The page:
CONWAY, Ark. – Close to 30 million people in the U.S. suffer from sleep apnea. Many times, it’s left undiagnosed or untreated. Now, a relatively new surgery is helping Arkansans sleep through the night.
Imagine turning off the lights, getting into bed and never actually getting a good night’s rest.
“It was the constant waking up and the inability to just get sleep. My body became used to it,” Chris Stratton said.
Stratton has suffered from sleep apnea his entire life, even giving CPAP machines a try.
“I just couldn’t. I failed,” Stratton said. “I had gotten used to the fact that I had sleep apnea and I didn’t sleep.”
That acceptance lasted for decades until he saw an ad for a new kind of treatment.
“That was it,” Stratton said. “I knew exactly, I said ‘that’s what I want.'”
Immediately, he scheduled a consultation with Dr. Patrick Fraley at Baptist Health in Conway.
“People with untreated sleep apnea have increased risks of heart disease, heart attacks, strokes, pulmonary disease, pulmonary hypertension,” Dr. Fraley said.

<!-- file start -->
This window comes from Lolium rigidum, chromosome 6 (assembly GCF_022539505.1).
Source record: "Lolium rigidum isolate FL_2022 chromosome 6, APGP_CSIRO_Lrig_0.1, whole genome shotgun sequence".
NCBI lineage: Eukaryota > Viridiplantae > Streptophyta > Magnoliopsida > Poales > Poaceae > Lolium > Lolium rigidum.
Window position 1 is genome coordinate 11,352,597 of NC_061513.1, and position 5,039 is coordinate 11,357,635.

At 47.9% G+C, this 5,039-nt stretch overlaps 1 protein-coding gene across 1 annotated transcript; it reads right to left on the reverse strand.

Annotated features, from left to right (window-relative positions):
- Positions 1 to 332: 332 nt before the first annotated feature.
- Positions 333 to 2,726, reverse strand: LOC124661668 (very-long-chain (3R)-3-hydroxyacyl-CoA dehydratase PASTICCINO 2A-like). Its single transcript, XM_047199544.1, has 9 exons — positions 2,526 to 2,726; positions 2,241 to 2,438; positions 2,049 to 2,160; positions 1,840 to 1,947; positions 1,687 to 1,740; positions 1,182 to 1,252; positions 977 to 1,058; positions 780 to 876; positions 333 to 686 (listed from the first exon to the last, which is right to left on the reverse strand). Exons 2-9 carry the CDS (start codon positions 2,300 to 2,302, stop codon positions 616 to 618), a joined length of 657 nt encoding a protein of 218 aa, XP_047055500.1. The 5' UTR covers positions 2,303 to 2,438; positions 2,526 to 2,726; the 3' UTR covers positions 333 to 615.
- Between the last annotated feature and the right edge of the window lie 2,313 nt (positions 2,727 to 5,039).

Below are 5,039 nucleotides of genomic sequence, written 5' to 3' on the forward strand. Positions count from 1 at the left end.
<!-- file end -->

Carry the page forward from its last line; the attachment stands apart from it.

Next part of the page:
After a year, Stratton was finally approved to get the device called Inspire.
“It’s an implant that goes on the nerve that moves your tongue and then it runs a wire underneath the skin to what looks like a pacemaker in the chest,” Dr. Fraley said. “When you go to bed at nighttime, you’ll place a remote control over this portion and that turns it on and then when you go to sleep and lay down and you breathe in your tongue will protrude and keep it from blocking off your airway.”
Stratton said the difference is night and day.
“You just have a ton of energy, you feel great and I couldn’t be more thankful honestly for this,” Stratton said.
It’s not just the feeling of being alert and awake, but what now happens when his eyes are closed.
“I never had a dream because I was never sleeping enough to get there and I remember right after it activated, I had a dream and I woke up and was like ‘holy crap what was that?’ I mean it was absolutely insane,” Stratton said.
From one dream to the next, for Stratton, this machine is a dream come true.
“It’s added years to my life,” Stratton said.